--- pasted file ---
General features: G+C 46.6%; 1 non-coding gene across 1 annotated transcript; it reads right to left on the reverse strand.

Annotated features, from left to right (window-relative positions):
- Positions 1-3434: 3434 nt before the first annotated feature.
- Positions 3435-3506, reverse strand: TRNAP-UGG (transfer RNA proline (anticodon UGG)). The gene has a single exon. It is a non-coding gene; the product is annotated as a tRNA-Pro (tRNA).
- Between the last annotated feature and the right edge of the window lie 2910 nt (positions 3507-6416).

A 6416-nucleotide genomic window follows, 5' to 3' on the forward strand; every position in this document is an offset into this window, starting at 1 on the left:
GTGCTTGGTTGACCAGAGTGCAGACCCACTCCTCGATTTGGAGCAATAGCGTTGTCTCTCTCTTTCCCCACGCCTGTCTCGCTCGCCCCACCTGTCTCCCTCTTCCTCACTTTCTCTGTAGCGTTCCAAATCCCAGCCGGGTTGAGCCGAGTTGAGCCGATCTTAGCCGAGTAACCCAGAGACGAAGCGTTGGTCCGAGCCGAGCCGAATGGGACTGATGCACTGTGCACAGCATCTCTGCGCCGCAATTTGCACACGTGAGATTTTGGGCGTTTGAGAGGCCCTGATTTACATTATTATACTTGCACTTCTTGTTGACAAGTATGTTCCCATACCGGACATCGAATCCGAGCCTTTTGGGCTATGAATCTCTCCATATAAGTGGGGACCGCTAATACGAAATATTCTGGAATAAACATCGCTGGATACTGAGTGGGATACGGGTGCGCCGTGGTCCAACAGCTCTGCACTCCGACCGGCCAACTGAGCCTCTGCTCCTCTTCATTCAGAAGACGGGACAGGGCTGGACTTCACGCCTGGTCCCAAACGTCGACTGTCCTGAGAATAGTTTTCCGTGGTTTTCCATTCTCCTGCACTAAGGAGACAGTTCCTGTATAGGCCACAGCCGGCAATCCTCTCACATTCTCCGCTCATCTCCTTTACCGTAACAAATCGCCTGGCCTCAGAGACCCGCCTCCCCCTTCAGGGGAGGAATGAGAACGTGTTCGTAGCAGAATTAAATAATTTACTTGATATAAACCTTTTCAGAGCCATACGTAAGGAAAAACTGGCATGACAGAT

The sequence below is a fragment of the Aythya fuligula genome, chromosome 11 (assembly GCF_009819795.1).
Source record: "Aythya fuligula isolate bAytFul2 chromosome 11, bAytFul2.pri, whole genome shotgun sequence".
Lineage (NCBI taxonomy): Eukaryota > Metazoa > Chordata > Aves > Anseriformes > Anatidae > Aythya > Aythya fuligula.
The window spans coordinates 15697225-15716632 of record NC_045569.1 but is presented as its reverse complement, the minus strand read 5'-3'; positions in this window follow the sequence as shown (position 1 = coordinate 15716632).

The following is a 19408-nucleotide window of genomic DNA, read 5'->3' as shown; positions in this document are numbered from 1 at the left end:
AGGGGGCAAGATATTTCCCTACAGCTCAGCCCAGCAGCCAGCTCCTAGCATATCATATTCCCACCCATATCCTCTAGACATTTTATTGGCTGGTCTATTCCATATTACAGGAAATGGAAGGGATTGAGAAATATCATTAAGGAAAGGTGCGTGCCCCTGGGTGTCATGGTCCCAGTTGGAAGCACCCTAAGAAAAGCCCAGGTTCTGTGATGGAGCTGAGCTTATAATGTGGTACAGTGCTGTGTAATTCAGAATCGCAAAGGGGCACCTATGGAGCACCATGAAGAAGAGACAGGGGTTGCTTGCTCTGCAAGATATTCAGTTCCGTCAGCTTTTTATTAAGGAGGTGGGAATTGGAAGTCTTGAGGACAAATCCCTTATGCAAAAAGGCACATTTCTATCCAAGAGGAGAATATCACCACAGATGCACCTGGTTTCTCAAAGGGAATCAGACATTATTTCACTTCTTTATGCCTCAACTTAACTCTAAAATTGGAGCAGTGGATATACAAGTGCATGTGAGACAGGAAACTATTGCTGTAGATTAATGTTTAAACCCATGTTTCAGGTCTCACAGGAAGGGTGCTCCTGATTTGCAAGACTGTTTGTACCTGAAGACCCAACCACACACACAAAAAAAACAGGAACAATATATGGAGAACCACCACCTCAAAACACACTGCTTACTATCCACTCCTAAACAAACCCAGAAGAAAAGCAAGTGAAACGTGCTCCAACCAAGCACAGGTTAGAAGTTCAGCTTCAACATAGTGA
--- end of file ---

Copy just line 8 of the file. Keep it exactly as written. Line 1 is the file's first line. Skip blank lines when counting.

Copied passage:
The sequence below is a fragment of the Aythya fuligula genome, chromosome 11 (assembly GCF_009819795.1).